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« Reply #18 on: November 03, 2010 10:36:09 PM »

Quote
(a)they'll feel a bit cheated by having to bring stuff to a wedding (once they find out), (b) the food may not be stellar and/or go together very well and give a shoddy impression, (c) people do like a good sit-down dinner at a wedding,

Soooo, it sounds like you have your food dilemma solved, but for those pondering the same questions, I have this input:
(a) I would never feel cheated about having to bring food to a friends wedding, I know I like the food I make, not so much with catered food I've had before.  Besides, then I feel like I've been able to contribute to my friends celebration.
(b) if you are worried about the food going together, offer a theme to your invitees, so that the food they bring will kind of mesh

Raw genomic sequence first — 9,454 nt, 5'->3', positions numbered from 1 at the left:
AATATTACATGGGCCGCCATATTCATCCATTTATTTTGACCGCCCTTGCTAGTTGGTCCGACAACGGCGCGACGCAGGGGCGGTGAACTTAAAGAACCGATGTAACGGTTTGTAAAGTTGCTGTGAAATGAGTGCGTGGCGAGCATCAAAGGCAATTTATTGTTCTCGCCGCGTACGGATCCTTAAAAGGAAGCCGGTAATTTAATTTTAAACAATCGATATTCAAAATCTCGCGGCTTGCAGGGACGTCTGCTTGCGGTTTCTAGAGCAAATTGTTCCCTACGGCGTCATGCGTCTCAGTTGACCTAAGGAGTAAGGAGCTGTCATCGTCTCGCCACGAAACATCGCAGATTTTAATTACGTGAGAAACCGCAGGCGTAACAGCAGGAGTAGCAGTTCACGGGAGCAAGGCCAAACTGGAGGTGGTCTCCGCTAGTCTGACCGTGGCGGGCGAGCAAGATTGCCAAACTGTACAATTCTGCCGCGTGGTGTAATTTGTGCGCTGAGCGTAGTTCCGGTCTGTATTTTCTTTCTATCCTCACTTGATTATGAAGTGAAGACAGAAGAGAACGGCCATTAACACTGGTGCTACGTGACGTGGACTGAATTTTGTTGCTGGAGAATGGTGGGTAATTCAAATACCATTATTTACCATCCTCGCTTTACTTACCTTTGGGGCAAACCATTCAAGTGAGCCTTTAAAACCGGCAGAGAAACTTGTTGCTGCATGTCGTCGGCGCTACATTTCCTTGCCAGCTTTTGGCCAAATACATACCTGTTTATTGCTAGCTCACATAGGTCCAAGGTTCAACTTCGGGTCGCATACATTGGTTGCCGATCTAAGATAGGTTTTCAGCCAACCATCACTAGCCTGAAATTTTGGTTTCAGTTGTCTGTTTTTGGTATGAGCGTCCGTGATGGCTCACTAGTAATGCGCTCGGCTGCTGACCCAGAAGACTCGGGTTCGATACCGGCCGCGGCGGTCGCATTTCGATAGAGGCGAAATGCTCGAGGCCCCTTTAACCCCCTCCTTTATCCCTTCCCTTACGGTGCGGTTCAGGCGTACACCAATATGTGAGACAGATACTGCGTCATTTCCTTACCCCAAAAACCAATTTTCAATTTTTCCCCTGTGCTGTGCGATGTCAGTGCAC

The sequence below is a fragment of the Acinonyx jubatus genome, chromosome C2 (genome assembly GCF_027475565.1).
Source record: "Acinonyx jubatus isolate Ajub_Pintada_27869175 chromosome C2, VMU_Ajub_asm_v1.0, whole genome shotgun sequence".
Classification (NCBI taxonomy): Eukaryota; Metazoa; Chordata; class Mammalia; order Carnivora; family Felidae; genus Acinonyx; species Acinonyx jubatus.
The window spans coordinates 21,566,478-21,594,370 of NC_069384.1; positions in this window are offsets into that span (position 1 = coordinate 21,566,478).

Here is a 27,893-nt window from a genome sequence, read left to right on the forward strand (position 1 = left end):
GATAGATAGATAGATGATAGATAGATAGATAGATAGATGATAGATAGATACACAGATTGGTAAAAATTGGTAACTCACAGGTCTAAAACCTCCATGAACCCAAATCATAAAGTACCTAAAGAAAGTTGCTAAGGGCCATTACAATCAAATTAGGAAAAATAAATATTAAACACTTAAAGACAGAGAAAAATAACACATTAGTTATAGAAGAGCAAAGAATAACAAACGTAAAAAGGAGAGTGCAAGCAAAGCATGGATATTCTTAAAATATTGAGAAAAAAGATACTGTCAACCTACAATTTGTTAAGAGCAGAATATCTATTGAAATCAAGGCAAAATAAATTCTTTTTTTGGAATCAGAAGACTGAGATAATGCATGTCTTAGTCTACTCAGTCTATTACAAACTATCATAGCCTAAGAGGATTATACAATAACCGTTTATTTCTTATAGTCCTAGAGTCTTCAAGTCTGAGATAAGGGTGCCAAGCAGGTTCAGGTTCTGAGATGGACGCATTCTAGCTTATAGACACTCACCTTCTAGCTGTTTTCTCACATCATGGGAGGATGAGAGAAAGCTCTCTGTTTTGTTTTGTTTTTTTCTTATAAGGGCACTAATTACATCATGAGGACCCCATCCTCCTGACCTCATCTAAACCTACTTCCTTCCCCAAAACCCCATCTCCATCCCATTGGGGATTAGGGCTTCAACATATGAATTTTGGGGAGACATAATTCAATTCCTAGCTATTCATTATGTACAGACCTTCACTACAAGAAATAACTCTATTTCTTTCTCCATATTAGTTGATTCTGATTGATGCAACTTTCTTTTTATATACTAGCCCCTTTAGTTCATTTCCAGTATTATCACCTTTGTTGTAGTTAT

(c) Sit down dinners are restrictive.  keep your guests moving, interacting, and having a great time with each other.  It makes things fun.
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« Reply #19 on: November 08, 2010 12:12:52 PM »

I don't think it's been mentioned yet, but something you definitely need to think about when having an at-home wedding: bathrooms.  You certainly don't want to leave your guests without one, but you also gotta remember that home septic systems typically can't handle a whole lot of people all at once. 

Certainly the least glamorous part of planning any event, but still necessary.